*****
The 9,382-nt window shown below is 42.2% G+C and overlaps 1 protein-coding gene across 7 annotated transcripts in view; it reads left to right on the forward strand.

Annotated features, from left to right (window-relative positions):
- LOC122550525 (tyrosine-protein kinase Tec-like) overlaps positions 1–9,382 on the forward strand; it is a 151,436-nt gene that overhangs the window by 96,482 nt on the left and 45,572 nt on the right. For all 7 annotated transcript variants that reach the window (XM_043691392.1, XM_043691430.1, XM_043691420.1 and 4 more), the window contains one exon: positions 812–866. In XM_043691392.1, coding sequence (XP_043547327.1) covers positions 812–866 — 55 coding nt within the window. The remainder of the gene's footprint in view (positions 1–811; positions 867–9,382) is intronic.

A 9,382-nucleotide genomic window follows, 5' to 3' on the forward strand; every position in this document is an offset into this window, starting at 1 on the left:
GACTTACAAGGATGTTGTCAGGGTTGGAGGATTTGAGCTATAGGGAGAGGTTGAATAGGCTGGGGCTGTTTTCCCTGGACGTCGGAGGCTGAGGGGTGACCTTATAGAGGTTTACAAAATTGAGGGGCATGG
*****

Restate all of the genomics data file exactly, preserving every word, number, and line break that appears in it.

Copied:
The 9,382-nt window shown below is 42.2% G+C and overlaps 1 protein-coding gene across 7 annotated transcripts in view; it reads left to right on the forward strand.

Annotated features, from left to right (window-relative positions):
- LOC122550525 (tyrosine-protein kinase Tec-like) overlaps positions 1–9,382 on the forward strand; it is a 151,436-nt gene that overhangs the window by 96,482 nt on the left and 45,572 nt on the right. For all 7 annotated transcript variants that reach the window (XM_043691392.1, XM_043691430.1, XM_043691420.1 and 4 more), the window contains one exon: positions 812–866. In XM_043691392.1, coding sequence (XP_043547327.1) covers positions 812–866 — 55 coding nt within the window. The remainder of the gene's footprint in view (positions 1–811; positions 867–9,382) is intronic.

A 9,382-nucleotide genomic window follows, 5' to 3' on the forward strand; every position in this document is an offset into this window, starting at 1 on the left:
GACTTACAAGGATGTTGTCAGGGTTGGAGGATTTGAGCTATAGGGAGAGGTTGAATAGGCTGGGGCTGTTTTCCCTGGACGTCGGAGGCTGAGGGGTGACCTTATAGAGGTTTACAAAATTGAGGGGCATGG